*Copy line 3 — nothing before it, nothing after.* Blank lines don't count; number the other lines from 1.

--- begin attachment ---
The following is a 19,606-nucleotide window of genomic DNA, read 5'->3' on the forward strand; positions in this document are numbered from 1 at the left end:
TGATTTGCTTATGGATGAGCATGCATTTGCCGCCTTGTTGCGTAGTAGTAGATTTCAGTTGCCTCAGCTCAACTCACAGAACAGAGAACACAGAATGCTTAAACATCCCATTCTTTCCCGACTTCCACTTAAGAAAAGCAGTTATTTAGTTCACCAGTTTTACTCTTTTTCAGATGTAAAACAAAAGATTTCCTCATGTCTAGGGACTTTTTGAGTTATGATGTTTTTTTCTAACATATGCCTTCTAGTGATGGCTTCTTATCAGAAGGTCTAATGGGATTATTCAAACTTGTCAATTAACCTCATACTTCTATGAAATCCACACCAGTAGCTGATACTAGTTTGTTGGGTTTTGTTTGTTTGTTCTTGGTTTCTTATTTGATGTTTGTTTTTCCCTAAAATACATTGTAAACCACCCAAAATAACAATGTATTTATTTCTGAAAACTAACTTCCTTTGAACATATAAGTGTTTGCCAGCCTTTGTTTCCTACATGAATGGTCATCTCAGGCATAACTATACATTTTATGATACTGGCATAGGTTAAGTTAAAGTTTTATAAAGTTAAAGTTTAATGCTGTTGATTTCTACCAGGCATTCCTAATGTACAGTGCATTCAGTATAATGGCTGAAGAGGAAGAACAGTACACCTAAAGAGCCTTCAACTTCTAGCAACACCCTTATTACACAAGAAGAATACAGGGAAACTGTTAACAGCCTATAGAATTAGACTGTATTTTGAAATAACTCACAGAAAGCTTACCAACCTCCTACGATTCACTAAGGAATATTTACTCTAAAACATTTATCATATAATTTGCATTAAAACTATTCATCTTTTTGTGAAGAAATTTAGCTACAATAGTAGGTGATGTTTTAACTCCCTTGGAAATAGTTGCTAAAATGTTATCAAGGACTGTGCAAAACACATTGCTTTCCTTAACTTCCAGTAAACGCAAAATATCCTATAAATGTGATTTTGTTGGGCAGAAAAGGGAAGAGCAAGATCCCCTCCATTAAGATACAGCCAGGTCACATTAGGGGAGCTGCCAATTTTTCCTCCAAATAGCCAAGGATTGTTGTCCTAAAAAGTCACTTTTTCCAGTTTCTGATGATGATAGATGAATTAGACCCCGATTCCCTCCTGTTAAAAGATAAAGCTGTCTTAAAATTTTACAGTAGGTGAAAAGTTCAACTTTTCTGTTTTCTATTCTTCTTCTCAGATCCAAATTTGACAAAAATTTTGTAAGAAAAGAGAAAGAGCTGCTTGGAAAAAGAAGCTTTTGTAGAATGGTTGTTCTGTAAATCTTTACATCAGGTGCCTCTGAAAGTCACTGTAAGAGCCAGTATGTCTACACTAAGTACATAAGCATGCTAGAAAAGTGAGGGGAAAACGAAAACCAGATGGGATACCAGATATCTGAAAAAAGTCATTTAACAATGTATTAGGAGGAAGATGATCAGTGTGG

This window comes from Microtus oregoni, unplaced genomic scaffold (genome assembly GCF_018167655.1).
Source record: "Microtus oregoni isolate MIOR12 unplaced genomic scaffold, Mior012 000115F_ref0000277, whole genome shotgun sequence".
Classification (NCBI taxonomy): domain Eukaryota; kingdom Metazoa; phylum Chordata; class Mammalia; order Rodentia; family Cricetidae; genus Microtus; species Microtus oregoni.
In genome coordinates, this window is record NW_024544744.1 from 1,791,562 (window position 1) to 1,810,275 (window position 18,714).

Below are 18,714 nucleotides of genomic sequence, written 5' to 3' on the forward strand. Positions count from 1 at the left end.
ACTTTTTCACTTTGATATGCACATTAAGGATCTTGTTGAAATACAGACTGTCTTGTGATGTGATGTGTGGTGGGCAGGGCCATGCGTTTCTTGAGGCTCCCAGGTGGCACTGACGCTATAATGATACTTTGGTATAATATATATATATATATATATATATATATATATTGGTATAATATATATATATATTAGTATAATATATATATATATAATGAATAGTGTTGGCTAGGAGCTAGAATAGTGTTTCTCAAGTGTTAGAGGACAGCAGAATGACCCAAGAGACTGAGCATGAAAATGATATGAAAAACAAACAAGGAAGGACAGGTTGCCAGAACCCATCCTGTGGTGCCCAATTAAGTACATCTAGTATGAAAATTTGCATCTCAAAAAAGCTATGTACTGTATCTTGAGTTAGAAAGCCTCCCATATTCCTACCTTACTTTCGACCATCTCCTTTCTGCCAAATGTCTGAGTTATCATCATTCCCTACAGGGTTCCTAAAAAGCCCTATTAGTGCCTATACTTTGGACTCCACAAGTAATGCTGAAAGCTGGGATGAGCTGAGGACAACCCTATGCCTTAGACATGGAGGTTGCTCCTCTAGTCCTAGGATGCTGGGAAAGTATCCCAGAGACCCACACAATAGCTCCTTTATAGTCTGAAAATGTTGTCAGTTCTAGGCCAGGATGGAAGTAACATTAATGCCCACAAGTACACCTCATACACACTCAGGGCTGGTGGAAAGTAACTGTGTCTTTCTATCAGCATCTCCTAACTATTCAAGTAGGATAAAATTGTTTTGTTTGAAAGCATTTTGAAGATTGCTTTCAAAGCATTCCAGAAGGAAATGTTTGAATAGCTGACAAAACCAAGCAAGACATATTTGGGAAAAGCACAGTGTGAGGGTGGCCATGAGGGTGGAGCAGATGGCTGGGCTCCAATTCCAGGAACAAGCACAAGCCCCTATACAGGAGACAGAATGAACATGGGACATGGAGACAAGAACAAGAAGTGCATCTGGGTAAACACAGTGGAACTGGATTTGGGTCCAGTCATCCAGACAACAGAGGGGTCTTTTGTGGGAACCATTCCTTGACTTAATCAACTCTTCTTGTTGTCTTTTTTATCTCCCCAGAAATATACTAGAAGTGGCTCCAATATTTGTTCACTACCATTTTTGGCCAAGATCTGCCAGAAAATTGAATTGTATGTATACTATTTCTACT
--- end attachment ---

This window comes from Microtus oregoni, unplaced genomic scaffold (genome assembly GCF_018167655.1).